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Why did my dog start doing this?

Dogs start doing new things to push boundaries when they are not clear.  Dogs often doing things we don’t like for many of the same type of reasons.  I hear all kinds of stories like digging holes in the back yard, eating numerous house -hold items, counter surfing, bolting out the door, tearing holes in the couch, eating trim off the walls, digging holes through the walls (Yes, I have seen this with two Shepards), eating mulch and trees, and how tasty, eating poop.   Some issues like fear or aggressive problems can seem to start from no where as well.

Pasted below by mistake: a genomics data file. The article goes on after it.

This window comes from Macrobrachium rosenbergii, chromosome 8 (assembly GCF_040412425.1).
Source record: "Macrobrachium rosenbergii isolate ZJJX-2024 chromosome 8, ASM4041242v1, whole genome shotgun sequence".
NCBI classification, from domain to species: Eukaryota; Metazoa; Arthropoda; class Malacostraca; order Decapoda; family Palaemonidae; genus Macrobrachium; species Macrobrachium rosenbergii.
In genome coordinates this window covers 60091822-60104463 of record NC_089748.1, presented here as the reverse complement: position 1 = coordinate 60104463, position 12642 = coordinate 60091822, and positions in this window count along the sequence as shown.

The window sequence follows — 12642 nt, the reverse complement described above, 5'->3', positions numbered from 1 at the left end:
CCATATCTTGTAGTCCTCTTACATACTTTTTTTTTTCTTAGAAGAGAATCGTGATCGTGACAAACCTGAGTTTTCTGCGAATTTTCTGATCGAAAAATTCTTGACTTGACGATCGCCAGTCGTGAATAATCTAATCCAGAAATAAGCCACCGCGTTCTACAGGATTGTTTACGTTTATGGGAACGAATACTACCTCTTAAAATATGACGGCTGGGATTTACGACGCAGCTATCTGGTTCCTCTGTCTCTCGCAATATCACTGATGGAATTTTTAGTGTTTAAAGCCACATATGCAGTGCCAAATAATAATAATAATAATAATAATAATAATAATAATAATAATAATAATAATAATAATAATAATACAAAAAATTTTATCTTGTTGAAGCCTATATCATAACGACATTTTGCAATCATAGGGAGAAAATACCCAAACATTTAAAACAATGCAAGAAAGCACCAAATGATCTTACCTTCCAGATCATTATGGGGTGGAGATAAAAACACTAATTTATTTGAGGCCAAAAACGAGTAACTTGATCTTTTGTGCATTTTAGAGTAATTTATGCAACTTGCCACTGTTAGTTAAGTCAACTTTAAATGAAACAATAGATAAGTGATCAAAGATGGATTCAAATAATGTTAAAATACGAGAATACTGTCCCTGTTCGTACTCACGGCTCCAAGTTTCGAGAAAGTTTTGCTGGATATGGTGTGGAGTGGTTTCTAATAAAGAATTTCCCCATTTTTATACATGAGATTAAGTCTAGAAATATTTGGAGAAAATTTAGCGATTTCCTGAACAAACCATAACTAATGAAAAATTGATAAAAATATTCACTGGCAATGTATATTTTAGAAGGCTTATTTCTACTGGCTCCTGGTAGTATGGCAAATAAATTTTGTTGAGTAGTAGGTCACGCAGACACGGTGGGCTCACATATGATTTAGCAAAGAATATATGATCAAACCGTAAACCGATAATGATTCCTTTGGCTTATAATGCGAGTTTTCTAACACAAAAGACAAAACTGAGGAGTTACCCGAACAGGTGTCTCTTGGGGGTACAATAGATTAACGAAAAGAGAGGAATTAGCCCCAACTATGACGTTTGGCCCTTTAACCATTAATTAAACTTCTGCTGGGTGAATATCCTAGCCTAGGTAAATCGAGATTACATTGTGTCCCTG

There are several things listed here and I am sure you can try to explain reasons why dog could start doing all of them, but the first reason is that there are not clear enough defined boundaries.  If you raised a child and never gave them guidance, just food and toys, what would it look like?  But we do that with dogs, don’t we?  So all dogs need training and need to start dog training at a very early age.  Most dogs should start in some training around 8-12 weeks old.  I often see a dog come into the shop who needed the guidance much earlier and would have avoided issues if they started 8-12 weeks old.  Realize that not training is training and the dog learns if you take the time to train it or not.  The beautiful thing is that we recommend usually just 3 times a day for 15 minutes, so effective training of most dogs does not take forever and is not that hard.  However, just like a kid exploring and learning, a young dog will do whatever they can do and exploring with their mouth eating or chewing is really fun.  If it works, they will do it again.  Digging down to cool soft earth is full of new smells and feels great.  That dog had no idea that you worked two years just to get that sod conditioned to grow like that.  Without supervision and a way to constantly have influence your dog may do many things like that, exploring their new world.